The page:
The US Department of Energy's Oak Ridge National Laboratory has unveiled a futuristic prototype that unites home and vehicle, and we don’t mean they’ve designed a nuclear RV.
Rather, they’ve created a small shelter and a vehicle — one elegantly modern, the other comically utilitarian — that are built in the same factory and share a common power grid. At the core of the project is the world’s largest 3D printer, and the technical term for that printing process gives the project the name AMIE, which stands for Additive Manufacturing Integrated Energy.
The second half of AMIE’s name refers to a microgrid with two storage batteries that connects home and car. The house, through solar panels, charges a battery underneath its front porch. The car, when it makes forays into civilization, takes on a little natural gas to charge up its own battery, which then powers electric motors to drive it. When the car arrives home, it parks over a wireless bi-directional charging station, and if the day has been cloudy or home energy demands high, the car’s battery powers the house and charges its back-up batteries. If there’s excess energy in the home battery, it can charge up the car. Both can be connected to the public power grid, if it’s available.
The vehicle, unveiled in September at ORNL’s Energy Efficiency and Renewable Energy Industry Day, is two tons of technology built around carbon fiber-reinforced ABS plastic composite material, which makes up about 30 percent of the vehicle and took about 20 hours to print. (For those that question the wisdom of 3D printing a vehicle, ORNL 3D printed a Shelby Cobra from scratch earlier this year, and presented it at the Detroit auto show.) It resembles a military ute as drawn from memory, but the design isn’t particularly important that this point. “The vehicle design was focused around a robust research platform,” says Scott Curran, R&D Staff Member in ORNL’s Fuels & Engines Research Group. “In the near future, ORNL will be investigating the use of external combustion engines, particularly Stirling engines, which can produce electricity from any fuel source.” High efficiency internal combustion engines with biofuels, hydrogen fuel cells and advanced energy storage devices including flow batteries and consumable batteries are also on the table. As currently configured, the car battery runs a single traction motor with a transmission to the rear wheels, giving the car a range of 35 miles on electric-only, with a top speed of 60 mph. But all that’s modifiable, as are the fenders (see “3D printed a Shelby Cobra,” supra).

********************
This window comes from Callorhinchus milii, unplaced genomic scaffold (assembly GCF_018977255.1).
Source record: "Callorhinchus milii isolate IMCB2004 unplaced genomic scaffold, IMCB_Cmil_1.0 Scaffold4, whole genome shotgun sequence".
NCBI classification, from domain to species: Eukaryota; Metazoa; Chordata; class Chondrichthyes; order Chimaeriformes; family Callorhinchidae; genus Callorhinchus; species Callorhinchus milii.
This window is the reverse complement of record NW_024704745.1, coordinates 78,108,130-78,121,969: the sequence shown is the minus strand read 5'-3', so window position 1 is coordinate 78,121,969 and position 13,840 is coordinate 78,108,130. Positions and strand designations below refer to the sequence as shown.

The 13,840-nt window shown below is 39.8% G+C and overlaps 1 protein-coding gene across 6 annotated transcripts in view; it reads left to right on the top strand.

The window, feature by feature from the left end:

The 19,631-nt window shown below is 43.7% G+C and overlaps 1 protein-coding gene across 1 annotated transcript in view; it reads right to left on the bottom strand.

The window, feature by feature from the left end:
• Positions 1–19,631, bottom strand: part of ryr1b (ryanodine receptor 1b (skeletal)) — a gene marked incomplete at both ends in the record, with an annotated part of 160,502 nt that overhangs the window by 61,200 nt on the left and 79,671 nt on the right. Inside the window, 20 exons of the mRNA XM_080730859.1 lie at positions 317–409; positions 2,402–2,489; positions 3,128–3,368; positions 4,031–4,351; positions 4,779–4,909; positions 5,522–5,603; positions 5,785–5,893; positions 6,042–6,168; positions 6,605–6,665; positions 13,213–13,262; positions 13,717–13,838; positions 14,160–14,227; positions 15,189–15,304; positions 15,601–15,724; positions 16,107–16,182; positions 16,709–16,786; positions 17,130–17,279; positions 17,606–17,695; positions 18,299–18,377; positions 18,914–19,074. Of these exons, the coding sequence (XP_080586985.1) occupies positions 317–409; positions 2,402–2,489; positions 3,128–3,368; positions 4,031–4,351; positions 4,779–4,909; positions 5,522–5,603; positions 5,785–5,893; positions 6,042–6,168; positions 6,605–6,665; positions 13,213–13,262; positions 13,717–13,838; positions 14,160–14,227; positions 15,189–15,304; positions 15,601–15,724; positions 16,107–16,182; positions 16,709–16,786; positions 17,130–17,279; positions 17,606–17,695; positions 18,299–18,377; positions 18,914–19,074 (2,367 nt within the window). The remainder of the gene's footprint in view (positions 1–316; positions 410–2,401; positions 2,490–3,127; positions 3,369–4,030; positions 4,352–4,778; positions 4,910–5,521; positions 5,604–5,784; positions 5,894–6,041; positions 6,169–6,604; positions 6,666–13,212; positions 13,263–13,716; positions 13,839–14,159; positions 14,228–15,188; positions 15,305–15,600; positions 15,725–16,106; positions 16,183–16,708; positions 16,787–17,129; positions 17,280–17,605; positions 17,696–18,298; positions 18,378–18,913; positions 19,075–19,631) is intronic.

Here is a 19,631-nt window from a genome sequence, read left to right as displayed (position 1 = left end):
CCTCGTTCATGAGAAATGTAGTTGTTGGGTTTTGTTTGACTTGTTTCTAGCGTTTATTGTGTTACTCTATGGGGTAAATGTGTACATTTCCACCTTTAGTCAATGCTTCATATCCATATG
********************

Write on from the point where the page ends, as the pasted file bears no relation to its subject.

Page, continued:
The companion home is a stark white oblong box, with segments that make it look a bit like a giant loaf of Wonder Bread. Each cross-section — the bread slice — has all functions integrated into the structure, including windows, exterior cladding, super-efficient insulation, roof solar panels, the electrical network, and interior finishes. Specialized lighting and appliances can be integrated as needed. Eighty percent of the house is composed of the same ABS composite as the car, and it took about four weeks to print the 210-square-foot structure. The roof has a slight arch, a beautiful detail provided by the architectural team from Skidmore, Owings and Merrill, who add AMIE to a portfolio that includes the world’s tallest building, among many, many others.
The arch notwithstanding, individual sections of AMIE could be bolted on to lengthen the structure, though the concept was sized to fit on a standard mobile home chassis provided by project partner Clayton Homes. The design itself is the latest in the line of ultra-efficient concept homes to come from the University of Tennessee College of Architecture and Design, and the project brought together more than 20 partnering companies including GE FirstBuild, which provided the concept with microkitchen. It contains a sink, refrigerator, oven, stovetop, dishwasher, Murphy-style day bed and touch screen console; one suspects it will be rolled out in Manhattan before AMIE goes full-scale.
As cutting-edge as the physical objects are, it’s the microgrid that makes AMIE groundbreaking, though it’s not the first time a scenario like this has been envisioned. Elon Musk’s Powerwall home batteries are designed to capture energy from home solar arrays, and can be used to charge your Tesla X. And as far back as 2012, Nissan announced the “Leaf to Home” power supply system, in which their Leaf electric vehicle could swap charge with an in-house grid. But AMIE envisions car and home as one easy-to-use system. “The wireless power system for AMIE is the world’s first Level 2 (6.6kW) bi-directional system designed and built,” says Burak Ozpineci, ORNL Power Electronics and Electric Machinery Group Leader. The power transfer system uses a resonant technology that allows higher efficiencies through larger gaps, for an efficiency of around 85 percent. It’s energy where you need it, when you need it.
Rapid prototyping, intelligent energy usage, and low-waste construction are ORNL’s vision of the future. Nice to know we can get there in a plastic Jeep.
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